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drumz 07-10-2011 12:52 PM

Toilet flushes by itself
My house was built in 1949 and we have a septic system, gravity fed. When the pump comes on which pumps the crap to the septic tank the toilet flushes, it is below the toilet in the basement and they share the same vent. My feeling is that it is a clogged vent pipe so I got on the roof and tried vacuuming it out with my shop-vac by shoving the tube down as far as I could (about 6 feet) and then took some fish tape and running it down to try to loosen anything while sucking. I did get some stuff out because I have a lot of pine trees and the vent stack is a 2 1/2 incher so it could collect debris. I have since covered it with a wire mesh but I still have the problem.

Does anyone know of a situation like this that could impart some wisdom? I hate the smell when the toilet empties like that!

Thanks very much.

Redwood 07-10-2011 02:49 PM

Okay, if you have a pump the septic or, at least a portion of it is not gravity...

I would suspect as you do a blocked vent or, the float switches on the ejector pit being set improperly where the line foor the toilet is flooded then when the pump comes on the toilet is sucked dry because the higher than normal level interferes with the venting...

Additional troubleshooting is required and flooding of the drain for the toilet should not occur...

drumz 07-10-2011 03:59 PM

Gee ya got me on that one, it is NOT completely gravity fed, I confess, sorry for being so misleading /snark off :p.

Really though, thanks for taking the time to respond.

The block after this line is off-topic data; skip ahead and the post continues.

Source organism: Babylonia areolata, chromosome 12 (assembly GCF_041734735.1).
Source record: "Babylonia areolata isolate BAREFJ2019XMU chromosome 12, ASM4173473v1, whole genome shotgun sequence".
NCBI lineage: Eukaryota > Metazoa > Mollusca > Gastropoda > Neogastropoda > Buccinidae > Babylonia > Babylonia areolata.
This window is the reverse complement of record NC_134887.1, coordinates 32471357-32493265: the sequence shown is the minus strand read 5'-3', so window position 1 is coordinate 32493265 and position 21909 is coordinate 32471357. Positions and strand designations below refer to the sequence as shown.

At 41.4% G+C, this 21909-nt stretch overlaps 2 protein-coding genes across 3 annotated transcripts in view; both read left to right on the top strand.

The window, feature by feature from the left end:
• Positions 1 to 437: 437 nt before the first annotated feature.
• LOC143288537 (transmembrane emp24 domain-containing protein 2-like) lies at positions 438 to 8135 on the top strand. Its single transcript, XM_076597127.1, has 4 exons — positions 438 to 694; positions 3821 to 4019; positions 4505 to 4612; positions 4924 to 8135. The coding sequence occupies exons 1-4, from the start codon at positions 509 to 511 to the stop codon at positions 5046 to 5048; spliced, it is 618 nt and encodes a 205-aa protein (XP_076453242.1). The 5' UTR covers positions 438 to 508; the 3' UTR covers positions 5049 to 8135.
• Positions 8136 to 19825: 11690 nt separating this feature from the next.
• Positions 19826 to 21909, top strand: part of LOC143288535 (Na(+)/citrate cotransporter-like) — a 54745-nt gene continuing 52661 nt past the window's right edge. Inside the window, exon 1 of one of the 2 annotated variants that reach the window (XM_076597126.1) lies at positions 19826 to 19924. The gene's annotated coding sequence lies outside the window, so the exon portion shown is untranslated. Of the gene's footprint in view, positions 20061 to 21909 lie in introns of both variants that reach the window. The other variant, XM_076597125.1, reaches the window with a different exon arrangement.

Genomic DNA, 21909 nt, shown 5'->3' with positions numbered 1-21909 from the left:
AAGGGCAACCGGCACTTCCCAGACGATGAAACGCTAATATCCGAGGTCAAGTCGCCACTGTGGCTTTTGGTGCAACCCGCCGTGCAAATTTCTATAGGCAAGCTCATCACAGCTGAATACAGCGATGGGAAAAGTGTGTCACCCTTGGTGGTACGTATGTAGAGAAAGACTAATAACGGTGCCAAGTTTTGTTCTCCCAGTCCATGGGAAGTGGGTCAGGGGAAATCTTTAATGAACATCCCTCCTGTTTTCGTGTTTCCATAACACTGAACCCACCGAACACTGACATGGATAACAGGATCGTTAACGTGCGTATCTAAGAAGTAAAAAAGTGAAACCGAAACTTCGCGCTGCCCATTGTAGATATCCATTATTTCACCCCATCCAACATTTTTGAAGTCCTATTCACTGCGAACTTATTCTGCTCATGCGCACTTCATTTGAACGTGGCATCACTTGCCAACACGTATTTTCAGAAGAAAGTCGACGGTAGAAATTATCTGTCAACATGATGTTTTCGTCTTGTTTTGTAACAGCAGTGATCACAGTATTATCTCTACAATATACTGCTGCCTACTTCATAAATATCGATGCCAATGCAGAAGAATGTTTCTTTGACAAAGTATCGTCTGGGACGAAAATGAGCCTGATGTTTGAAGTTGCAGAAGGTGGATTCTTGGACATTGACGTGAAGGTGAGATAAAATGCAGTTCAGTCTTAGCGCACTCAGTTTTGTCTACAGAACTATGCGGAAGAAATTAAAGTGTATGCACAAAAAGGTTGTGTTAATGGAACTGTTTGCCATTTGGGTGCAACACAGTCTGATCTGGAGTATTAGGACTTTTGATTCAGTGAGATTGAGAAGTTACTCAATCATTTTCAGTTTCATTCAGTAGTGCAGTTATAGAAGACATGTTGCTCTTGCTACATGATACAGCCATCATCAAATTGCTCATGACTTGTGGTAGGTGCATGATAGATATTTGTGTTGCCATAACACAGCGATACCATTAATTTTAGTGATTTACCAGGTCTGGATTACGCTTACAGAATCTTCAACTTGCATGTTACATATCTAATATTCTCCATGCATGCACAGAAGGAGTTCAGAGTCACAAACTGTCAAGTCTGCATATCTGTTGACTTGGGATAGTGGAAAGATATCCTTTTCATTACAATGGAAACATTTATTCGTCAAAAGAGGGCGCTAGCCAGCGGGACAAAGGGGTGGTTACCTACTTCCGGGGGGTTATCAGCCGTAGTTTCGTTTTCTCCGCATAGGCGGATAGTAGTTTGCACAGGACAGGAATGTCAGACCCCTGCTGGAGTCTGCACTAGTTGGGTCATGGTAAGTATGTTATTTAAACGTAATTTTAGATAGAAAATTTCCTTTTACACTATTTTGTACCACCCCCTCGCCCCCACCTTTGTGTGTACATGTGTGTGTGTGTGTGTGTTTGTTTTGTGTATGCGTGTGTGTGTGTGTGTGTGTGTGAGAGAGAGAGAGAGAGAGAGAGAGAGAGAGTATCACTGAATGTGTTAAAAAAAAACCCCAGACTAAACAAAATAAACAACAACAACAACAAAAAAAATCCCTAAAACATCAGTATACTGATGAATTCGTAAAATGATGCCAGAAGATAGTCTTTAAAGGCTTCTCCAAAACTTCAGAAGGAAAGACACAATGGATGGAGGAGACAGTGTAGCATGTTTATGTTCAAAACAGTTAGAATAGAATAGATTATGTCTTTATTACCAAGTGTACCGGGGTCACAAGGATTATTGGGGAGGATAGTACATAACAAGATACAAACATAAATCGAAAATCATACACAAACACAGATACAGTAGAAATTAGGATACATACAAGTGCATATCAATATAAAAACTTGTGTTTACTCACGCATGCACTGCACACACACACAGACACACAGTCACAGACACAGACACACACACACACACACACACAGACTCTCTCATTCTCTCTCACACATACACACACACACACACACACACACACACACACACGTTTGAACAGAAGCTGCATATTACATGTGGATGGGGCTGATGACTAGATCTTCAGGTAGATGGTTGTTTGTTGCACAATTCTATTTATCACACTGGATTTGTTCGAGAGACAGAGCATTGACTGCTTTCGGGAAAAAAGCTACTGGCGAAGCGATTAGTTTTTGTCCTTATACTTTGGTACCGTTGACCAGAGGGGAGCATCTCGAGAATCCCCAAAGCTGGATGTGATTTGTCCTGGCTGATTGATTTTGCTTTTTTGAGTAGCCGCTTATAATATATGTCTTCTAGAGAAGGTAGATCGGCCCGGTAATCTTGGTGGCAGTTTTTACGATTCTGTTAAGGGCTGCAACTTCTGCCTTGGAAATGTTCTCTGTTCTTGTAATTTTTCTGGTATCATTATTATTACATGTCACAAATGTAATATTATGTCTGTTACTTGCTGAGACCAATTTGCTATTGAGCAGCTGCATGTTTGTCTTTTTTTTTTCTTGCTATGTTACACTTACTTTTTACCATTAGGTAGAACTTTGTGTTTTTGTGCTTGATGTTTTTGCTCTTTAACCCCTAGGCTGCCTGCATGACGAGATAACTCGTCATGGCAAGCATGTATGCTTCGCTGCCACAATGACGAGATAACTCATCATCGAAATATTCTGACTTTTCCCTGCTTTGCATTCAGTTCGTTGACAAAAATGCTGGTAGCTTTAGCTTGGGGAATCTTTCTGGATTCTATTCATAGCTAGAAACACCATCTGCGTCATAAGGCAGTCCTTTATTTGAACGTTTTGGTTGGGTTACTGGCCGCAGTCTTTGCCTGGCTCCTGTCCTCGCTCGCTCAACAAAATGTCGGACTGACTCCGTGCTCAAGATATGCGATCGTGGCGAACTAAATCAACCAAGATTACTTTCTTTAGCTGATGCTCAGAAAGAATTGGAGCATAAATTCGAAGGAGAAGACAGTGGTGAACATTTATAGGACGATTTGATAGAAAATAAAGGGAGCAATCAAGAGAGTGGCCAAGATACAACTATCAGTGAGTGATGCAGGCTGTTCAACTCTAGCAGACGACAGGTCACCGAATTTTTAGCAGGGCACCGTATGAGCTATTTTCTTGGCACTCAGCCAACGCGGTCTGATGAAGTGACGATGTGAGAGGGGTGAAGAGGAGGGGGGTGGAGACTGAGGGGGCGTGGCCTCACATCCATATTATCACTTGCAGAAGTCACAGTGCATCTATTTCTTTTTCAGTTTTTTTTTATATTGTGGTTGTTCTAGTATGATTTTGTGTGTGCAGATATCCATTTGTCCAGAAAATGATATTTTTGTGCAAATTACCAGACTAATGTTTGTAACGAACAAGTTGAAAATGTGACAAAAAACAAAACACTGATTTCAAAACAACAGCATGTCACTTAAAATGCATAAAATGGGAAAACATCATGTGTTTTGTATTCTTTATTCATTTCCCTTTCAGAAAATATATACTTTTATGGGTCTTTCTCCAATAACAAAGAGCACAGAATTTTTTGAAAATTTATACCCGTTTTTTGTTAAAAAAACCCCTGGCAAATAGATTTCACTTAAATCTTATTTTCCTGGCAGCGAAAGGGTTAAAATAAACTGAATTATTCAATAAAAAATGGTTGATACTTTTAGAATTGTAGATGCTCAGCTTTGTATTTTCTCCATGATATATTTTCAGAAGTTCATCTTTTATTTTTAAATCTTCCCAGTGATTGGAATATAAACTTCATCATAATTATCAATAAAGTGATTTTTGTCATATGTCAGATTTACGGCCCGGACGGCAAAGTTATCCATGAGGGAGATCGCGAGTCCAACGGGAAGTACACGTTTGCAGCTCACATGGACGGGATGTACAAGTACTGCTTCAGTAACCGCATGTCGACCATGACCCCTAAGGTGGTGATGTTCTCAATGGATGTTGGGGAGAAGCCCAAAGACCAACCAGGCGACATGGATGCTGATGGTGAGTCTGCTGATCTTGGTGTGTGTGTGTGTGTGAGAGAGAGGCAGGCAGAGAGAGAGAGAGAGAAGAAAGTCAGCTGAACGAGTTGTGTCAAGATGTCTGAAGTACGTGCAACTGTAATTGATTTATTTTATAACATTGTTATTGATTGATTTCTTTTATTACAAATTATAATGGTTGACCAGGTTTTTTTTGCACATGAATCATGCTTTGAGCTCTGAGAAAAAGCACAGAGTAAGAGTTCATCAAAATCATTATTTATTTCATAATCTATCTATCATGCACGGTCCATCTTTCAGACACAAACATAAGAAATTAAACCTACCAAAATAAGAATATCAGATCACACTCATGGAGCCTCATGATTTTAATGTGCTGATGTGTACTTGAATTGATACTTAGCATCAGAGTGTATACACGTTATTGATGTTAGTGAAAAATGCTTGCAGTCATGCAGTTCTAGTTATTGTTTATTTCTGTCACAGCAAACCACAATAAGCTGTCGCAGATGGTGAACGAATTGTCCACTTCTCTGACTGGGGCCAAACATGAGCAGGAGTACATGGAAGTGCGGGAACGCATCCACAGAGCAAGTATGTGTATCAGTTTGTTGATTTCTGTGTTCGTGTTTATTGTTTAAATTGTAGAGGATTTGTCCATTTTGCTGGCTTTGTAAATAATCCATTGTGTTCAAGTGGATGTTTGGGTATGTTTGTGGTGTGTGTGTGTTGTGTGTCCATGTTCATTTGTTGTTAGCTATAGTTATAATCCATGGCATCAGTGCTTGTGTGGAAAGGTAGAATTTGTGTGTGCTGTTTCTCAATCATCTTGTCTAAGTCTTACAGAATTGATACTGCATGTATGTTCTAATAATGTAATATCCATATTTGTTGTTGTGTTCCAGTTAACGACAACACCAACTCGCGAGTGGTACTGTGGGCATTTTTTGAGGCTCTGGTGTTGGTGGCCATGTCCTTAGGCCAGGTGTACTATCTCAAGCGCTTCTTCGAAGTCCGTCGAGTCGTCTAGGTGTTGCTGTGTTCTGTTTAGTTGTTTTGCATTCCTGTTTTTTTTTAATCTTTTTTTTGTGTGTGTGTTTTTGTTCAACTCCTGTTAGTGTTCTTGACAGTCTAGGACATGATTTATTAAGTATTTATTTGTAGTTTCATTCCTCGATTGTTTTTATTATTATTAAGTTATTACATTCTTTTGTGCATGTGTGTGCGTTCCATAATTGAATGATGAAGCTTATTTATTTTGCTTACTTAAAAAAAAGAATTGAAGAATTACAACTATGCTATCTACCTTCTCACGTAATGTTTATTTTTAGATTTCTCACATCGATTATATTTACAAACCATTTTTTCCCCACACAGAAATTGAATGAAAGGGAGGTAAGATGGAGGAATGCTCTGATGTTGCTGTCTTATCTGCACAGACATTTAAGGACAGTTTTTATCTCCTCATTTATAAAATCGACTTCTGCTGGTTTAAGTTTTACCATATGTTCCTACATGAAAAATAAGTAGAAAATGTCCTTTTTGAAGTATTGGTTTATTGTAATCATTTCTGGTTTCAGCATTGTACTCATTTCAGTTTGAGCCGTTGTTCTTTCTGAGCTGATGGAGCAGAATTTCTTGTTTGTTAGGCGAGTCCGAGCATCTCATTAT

Now from what I can tell you are saying something about a level that is obtained in the transfer pump station (sump pump? not sure what to call it, please don't hit me) that is somehow drawing from the toilet because it is too high. Hmm, I have never opened that up since it's sealed and there is only one pipe coming out of it that I can see, but maybe there is a float in there and if it's like the ones in a Ford PU, they can get a hole in them and they end up sinking giving a bad reading or in this case triggering the pump later than it should because the level is too high rising above the vent... is that what you mean? It sounds plausible but I have to see a drawing to get a better idea of how to combat the problem.

I'm going to go take a good look at it and get a name and maybe find a septic forum and try to figure out where they vent it and if there's a float, yada, yada, yada. Maybe I can blow the vent out if the problem ends up being a clog?

Thanks for your help!

Redwood 07-10-2011 04:25 PM

This diagram should help explain the proper levels in a sewage ejector pit....

You may not have an alarm but it the inlet pipe is flooding the pit emptying can cause the toilet to empty...

The inlet would be right above the level where the alarm turns on...

drumz 07-10-2011 05:13 PM

I do have an alarm on it so shouldn't the high level trigger it?

Would blockage be the issue or maybe the float is not floating?

I guess it's under the cover...

Here are some pics:

Redwood 07-10-2011 05:19 PM

You may have a rubber grommet that can pull out where the wires enter and you can shine a flash light in and make sure the float switches are clear and clean then watch the waste water level while you run water to see it cycle.

If it seems to cycle properly then look for the clogged vent....

Try to avoid pulling that cover unless you see something wrong...

Trust me it will take a few days for the smell to depart the sinuses...

drumz 07-10-2011 06:27 PM

I'll put a clothespin on my nose.

Thanks for the tips!

TxBuilder 07-11-2011 10:15 AM


Originally Posted by Redwood (Post 58684)

Trust me it will take a few days for the smell to depart the sinuses...

And if you're like me, you can even taste very strong smells. Yuck!

slownsteady 07-11-2011 02:06 PM

You didn't say how tall your vent stack is. Six feet of shopvac hose doesn't seem near long enough to reach a clog, which may be down by the pump. And a fish tape isn't going to clear it.

Redwood 07-11-2011 04:06 PM

I do recommend professional grade equipment preferably with a seasoned expert attached to it for any drain cleaning job...

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